[OPE-L:3167] TSS and value added

Fred Moseley (fmoseley@laneta.apc.org)
Fri, 27 Sep 1996 22:26:40 -0700 (PDT)

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This is a response to Andrew's (3146) about the Duncan's criticism that the
TSS interpretation implies that a change in the price of material inputs
will change the amount of value added, independent of the amount of living
labor, contrary to Marx's theory.

In (3144), I presented the following price equation:

P = C + VA

and argued that:

According to the TSS interpretation, technological change during a given
production period which reduces the price of material inputs (along with a
constant amount of living labor) will reduce P (which is determined by
current costs), but does not affect C (which is determined by historical
costs). Hence, VA (and consequently profits) must decline; i.e. VA is
affected by the change in the price of material inputs without a change in
the amount of living labor.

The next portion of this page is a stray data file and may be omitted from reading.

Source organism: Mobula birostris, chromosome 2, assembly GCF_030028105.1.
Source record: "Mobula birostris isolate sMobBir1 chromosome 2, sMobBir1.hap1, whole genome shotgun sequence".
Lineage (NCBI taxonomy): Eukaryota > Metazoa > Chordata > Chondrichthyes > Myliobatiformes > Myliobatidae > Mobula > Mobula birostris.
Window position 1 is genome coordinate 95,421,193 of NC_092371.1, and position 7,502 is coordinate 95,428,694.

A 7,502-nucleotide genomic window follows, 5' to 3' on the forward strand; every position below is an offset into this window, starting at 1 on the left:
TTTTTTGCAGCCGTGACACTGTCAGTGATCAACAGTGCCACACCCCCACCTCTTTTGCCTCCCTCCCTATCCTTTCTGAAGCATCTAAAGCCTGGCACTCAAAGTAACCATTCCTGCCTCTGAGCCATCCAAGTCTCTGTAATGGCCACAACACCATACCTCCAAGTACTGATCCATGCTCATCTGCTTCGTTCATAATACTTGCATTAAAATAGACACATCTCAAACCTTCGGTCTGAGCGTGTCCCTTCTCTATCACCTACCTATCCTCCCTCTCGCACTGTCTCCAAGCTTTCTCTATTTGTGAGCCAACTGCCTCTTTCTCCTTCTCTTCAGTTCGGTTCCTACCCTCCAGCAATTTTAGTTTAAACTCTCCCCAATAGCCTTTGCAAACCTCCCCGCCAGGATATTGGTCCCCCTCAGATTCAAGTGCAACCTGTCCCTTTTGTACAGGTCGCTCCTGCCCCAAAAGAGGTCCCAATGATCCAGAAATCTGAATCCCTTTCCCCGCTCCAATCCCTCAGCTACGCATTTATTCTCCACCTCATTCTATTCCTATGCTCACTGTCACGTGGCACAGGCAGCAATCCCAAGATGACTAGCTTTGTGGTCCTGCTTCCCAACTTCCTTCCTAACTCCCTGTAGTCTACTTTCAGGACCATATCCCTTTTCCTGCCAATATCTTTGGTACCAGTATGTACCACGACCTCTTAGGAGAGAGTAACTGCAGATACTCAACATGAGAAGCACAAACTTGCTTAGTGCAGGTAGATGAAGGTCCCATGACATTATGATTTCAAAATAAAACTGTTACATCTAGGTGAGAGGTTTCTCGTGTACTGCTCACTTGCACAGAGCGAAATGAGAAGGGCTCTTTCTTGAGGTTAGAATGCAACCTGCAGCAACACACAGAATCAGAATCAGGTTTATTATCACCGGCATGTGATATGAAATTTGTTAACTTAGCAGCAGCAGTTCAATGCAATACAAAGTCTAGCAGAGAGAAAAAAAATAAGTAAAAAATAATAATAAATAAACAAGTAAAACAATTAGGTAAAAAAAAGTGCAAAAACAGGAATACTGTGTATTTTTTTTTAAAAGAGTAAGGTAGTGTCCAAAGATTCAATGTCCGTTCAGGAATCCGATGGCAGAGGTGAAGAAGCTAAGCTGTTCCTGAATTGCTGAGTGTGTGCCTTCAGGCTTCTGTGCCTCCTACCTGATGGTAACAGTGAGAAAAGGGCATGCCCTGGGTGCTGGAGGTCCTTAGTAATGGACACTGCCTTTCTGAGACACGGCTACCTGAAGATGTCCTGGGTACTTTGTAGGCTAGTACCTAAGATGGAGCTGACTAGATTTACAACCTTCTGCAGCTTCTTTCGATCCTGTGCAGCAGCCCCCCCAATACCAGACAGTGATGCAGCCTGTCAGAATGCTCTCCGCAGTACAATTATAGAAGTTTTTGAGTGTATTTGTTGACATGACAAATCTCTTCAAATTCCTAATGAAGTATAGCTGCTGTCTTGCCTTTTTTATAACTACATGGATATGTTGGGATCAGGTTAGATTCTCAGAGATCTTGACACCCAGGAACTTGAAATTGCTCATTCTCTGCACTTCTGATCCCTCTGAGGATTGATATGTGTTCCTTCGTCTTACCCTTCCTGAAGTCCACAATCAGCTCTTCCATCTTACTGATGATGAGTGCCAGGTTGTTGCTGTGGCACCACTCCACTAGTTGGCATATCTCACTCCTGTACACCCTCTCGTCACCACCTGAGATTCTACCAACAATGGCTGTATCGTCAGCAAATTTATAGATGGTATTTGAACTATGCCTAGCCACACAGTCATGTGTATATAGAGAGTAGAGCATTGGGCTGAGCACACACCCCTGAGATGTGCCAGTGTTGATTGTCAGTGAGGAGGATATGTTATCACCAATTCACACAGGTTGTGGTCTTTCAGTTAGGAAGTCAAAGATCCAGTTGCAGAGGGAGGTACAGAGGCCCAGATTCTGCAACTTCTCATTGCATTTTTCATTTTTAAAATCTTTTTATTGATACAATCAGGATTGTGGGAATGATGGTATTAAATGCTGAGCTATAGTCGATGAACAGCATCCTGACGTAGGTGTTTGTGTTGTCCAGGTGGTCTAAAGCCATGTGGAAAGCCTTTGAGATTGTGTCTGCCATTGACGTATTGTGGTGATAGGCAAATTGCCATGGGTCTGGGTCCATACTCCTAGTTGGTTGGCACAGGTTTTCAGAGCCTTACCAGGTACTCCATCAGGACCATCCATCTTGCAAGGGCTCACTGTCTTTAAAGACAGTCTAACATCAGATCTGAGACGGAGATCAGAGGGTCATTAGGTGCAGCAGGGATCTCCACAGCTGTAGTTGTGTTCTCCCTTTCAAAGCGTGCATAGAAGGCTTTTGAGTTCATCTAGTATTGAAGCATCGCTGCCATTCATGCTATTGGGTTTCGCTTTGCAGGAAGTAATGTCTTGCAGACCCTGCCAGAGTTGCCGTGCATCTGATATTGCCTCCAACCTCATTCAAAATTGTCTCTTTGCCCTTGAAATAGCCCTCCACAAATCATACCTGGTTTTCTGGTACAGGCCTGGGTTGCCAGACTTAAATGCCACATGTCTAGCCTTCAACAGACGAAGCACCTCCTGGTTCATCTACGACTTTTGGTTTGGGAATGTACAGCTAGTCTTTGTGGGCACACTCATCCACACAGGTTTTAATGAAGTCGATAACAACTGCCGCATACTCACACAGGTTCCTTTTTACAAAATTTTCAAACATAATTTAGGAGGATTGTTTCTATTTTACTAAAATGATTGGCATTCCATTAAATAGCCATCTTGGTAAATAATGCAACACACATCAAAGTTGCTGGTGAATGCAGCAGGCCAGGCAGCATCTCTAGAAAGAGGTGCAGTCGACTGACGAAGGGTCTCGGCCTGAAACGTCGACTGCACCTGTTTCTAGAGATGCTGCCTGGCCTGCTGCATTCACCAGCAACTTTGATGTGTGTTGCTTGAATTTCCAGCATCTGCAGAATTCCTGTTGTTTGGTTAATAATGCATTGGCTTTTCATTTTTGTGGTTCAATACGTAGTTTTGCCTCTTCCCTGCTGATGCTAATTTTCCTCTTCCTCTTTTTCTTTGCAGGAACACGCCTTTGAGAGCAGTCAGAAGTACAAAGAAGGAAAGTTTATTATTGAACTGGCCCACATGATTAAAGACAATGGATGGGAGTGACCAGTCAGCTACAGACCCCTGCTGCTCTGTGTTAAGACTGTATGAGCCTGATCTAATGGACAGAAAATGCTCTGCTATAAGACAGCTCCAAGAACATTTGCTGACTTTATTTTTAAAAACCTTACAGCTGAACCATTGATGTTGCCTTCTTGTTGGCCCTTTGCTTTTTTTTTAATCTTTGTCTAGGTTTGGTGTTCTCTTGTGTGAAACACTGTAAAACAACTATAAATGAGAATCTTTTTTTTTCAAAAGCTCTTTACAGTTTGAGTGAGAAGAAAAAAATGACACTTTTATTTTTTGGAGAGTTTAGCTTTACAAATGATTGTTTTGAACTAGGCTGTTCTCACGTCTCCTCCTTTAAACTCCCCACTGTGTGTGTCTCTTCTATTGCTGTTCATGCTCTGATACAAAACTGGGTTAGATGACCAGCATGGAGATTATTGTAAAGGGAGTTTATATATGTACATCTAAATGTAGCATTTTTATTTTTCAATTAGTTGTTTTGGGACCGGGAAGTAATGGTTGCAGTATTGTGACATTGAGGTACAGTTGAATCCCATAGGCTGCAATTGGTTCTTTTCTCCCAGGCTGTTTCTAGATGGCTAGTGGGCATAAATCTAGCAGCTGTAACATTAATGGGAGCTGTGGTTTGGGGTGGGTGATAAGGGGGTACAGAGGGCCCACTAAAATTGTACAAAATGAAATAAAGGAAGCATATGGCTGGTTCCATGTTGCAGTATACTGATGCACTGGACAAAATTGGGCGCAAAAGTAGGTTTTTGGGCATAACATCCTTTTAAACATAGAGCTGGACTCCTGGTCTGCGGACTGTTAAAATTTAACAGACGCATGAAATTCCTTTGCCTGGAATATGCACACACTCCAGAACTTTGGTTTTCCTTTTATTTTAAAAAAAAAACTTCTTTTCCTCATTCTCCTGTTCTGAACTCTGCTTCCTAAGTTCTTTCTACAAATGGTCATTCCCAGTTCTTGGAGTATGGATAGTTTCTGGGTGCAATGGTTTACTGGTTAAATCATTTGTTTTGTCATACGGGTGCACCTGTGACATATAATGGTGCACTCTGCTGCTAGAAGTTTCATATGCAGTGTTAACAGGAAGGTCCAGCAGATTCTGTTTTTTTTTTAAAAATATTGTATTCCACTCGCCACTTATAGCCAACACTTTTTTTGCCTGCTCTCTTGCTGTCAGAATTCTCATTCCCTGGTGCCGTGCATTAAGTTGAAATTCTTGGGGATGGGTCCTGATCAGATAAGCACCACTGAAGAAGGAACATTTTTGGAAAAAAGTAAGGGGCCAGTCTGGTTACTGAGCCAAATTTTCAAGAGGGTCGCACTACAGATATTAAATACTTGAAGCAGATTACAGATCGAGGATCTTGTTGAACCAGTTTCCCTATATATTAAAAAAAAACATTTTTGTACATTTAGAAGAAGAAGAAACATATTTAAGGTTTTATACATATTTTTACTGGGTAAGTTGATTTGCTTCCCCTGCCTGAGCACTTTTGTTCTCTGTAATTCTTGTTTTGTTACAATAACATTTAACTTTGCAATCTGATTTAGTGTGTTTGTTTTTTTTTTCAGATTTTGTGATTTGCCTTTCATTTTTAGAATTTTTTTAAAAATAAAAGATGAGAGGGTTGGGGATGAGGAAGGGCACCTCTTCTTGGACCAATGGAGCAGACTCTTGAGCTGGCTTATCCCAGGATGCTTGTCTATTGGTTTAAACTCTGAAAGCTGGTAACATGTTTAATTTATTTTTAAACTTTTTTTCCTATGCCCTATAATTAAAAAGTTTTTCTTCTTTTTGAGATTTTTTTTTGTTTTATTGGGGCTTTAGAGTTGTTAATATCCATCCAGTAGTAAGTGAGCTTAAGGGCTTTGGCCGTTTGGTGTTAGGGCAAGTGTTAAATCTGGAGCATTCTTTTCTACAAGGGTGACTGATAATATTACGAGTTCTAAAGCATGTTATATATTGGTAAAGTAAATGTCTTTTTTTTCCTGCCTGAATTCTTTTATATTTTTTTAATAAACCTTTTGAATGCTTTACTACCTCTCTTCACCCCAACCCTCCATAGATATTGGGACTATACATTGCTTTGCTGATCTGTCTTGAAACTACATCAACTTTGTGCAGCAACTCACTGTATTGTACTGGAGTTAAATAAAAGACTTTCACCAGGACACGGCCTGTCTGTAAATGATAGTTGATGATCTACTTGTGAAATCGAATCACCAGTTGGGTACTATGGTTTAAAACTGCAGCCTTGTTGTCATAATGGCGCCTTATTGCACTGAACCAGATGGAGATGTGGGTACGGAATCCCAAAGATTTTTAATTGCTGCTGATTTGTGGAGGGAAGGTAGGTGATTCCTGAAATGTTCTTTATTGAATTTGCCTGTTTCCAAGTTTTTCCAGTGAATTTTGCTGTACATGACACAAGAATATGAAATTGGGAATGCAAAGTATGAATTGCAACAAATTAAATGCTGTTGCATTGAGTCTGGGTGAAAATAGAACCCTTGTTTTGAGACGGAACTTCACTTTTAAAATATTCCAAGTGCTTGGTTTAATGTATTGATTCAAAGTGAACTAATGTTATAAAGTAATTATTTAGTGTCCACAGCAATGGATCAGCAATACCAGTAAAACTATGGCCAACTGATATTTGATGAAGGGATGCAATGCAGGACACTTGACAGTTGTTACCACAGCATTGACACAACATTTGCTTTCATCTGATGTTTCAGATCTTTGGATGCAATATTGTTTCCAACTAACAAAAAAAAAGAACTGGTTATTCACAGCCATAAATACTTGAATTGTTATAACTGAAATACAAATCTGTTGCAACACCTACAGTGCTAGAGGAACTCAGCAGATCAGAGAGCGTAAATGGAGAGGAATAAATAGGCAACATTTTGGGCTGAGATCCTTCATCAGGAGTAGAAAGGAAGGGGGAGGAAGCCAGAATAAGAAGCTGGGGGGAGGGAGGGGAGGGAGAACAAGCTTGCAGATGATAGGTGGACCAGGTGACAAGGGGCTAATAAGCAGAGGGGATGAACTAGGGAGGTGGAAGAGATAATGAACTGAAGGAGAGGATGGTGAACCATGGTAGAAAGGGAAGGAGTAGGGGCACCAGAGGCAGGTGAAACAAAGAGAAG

Andrew responded in (3148) that these results are not possible:

If P = C + VA, and VA is constant because the monetary expression of
value and living labor are constant, and C is given, then P can't

I will try to reformulate my argument in terms of equations more similar to
Andrew's own. (I am working mainly from Duncan's (3074). I cannot locate
Andrew's post to which Duncan was responding because it was sent while I was
"on the road". Andrew, could you please send me another copy of this post?)

1. It seems that Andrew's "historical cost" price equation could be written as:

p(t) = ap(t-1) + VA(t)

where VA is the "value added" component of the price of commodities, which
according to Marx's theory is due solely to living labor.

2. Now assume three periods of production: p(0), p(1), and p(2). Then the
price equations for periods (1) and (2) could be written as:

p(1) = ap(0) + VA(1)

p(2) = ap(1) + VA(2)

3. Assume that there is no technological change in period (1), so that
p(1) = p(0).

4. Finally, assume that there is technological change in period (2) that
reduces the cost of material inputs, so that p(2) < p(1). However,
assuming "historical cost' valuation, the constant capital component of p(2)
and p(1) are equal, because p(1) = p(0). Therefore, it must follow that
VA(2) < VA(1). In other words, VA has declined solely as a result of the
of the price of material inputs, without a change in the amount of living
labor, contrary to Marx's theory.

This has been Duncan's main point in recent posts, and I do not think it has
yet been answered by Andrew or other TSSer.